‘Ant Man and the Wasp: Quantumania’ Review


“Ant Man and the Wasp: Quantumania” Rating: 2/5

Phase 5 kicks off with one of Marvel’s smaller characters.

I’ve always enjoyed what Ant Man brings to the table, but having his own “larger” movie raises a few questions. Scott Lang is enjoying his newfound reputation as a hero. His daughter is struggling with crime (as he did), and he must intervene when she begins studying the Quantum Realm. But once a calculation goes wrong, they are drawn inside. This forces Scott and his family to deal with Kang, a conqueror with horrifying ambitions.


When seeing an MCU movie, I usually expect some entertainment value. “Quantumania” brings a certain amount of visual creativity and fun action sequences. Seeing Ant Man helm a leadership position and examine his family relationships was a nice touch. A family dynamic and emotional core always anchors a story with emotional stakes. Unfortunately, the story doesn’t capitalize on this enough.

The performances in the “Ant Man” franchise have always intrigued me. I’m impressed with the talent involved, which makes the journey these characters endure more interesting. Each lead performance was enjoyable. But the newcomer Jonathan Majors adds to this trend, turning in a compelling showing as Kang. I hope the MCU builds upon his character and finally gives fans a villain worth fearing.


After the mixed reception of Phase 4, I was hoping Marvel would redeem themselves with better storytelling. But to my dismay…they rehash their old bag of tricks.

“Quantumania” indulges in the MCU trends that have started turning audiences away. The story doesn’t do much new. It relies on being a setup movie (as most MCU movies do). Unfortunately, “Ant Man” is being used as a plot device to push audience members to buy tickets to the next number of movies.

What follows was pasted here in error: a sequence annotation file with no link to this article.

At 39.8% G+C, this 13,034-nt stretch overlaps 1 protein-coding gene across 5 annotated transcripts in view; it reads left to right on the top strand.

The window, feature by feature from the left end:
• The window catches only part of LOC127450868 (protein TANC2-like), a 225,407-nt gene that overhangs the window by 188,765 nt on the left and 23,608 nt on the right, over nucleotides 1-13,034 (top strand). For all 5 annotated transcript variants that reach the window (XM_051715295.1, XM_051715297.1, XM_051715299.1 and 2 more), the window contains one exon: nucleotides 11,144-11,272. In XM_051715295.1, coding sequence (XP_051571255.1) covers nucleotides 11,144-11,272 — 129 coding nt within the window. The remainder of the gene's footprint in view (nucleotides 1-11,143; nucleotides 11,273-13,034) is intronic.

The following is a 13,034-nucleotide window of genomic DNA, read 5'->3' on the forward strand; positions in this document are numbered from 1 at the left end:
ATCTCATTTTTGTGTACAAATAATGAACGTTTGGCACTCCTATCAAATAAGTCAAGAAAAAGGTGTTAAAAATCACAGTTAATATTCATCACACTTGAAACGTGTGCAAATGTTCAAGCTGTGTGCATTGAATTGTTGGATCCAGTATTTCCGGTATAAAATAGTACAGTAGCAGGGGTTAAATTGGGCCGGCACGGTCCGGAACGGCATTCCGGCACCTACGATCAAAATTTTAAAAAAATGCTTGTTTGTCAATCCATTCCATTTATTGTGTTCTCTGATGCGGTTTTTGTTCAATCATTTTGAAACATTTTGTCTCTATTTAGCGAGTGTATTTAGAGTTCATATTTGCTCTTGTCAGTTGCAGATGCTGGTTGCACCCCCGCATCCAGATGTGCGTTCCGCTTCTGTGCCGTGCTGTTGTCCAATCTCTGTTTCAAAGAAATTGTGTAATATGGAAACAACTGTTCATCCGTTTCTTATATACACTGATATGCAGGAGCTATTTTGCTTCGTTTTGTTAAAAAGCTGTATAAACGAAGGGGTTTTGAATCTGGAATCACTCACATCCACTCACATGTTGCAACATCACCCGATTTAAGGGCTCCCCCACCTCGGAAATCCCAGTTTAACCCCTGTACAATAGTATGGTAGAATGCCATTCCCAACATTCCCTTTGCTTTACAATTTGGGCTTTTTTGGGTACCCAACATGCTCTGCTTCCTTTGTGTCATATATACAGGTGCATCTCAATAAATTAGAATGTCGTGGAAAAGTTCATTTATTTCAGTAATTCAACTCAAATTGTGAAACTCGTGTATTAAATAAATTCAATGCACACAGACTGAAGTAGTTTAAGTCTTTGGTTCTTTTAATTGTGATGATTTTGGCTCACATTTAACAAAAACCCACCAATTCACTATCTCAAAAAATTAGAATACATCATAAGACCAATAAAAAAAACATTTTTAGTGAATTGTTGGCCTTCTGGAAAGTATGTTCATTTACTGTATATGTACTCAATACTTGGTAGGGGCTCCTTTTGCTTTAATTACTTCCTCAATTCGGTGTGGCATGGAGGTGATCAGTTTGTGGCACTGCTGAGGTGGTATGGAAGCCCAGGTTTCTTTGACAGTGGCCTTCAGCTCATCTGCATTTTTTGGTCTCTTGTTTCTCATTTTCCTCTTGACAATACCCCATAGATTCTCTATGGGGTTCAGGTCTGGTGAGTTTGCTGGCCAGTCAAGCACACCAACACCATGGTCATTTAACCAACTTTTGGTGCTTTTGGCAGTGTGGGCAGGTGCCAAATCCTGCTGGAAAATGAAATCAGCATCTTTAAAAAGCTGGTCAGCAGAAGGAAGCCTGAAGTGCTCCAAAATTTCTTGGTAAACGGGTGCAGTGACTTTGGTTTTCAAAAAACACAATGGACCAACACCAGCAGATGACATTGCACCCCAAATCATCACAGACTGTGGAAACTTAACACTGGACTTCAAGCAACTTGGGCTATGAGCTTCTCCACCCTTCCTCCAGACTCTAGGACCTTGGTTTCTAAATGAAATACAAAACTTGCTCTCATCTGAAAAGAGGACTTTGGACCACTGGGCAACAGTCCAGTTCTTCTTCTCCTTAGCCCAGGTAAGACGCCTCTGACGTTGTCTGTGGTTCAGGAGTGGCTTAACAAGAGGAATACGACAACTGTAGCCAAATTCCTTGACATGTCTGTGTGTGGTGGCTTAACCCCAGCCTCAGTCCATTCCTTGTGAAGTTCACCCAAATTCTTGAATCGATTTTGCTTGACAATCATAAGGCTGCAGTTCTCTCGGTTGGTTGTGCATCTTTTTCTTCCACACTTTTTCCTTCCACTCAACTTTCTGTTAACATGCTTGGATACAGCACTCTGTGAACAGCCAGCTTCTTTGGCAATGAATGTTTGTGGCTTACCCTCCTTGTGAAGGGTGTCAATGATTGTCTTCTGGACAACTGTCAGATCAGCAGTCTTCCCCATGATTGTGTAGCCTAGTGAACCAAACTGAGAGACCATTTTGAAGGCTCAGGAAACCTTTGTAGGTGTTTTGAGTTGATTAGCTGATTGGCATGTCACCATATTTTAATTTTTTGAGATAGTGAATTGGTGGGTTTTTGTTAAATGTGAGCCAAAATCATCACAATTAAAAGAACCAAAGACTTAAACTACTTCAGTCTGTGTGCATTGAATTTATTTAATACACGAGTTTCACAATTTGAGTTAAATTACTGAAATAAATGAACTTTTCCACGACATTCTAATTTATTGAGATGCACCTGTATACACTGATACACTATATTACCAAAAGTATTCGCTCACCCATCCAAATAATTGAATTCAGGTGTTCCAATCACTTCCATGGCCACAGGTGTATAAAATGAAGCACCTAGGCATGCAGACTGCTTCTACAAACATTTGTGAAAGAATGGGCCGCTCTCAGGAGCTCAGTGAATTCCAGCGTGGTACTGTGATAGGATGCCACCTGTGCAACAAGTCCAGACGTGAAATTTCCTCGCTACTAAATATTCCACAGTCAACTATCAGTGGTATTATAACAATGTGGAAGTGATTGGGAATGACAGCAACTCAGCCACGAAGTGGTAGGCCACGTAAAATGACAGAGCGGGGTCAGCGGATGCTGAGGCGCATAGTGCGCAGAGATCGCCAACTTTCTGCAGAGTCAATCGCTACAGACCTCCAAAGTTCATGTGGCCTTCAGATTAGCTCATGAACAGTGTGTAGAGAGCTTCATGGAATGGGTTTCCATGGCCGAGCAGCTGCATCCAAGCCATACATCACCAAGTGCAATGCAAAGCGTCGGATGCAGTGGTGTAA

There is no love, no passion, and no reason to see this film unless audiences are all in on the MCU formula. All else will likely feel tired and burnt out by this point.

The film doubles down on the forced humor into sequences that should be serious, which cuts any tension being built. I was never nervous about the resolution because the trend of lighthearted conflict continues to purge this franchise. It is not funny nor necessary. I truly don’t understand why Marvel thinks this formula is effective.

The visuals feel rushed and fake. I’ll admit certain pieces of the production are cool, but for the most part, a green screen background is obvious.

The story has a strange blend of tones, where Kang is murdering groups of people in droves, but another character screams profanities and poorly executed jokes.

The low risk trend continues in this story, where cameos and short shock value take precedent over building a long-term story with stakes and intrigue. At this point, I don’t expect the MCU to deliver A+ storytelling, but this kind of material is just lazy. The term “cash grab” couldn’t be more fitting in this case. It’s just frustrating to see the MCU continue this downward spiral.


Instead of giving the MCU a fresh sense of optimism, “Ant Man and the Wasp: Quantumania” begins phase 5 with an uninteresting, tonally inconsistent opening. It is swamped with shoddy CGI and a low stakes story, something the MCU continues to struggle with.

I wish I could say Marvel has a chance at bouncing back. But alas, I think the MCU magic is likely gone. What a shame.

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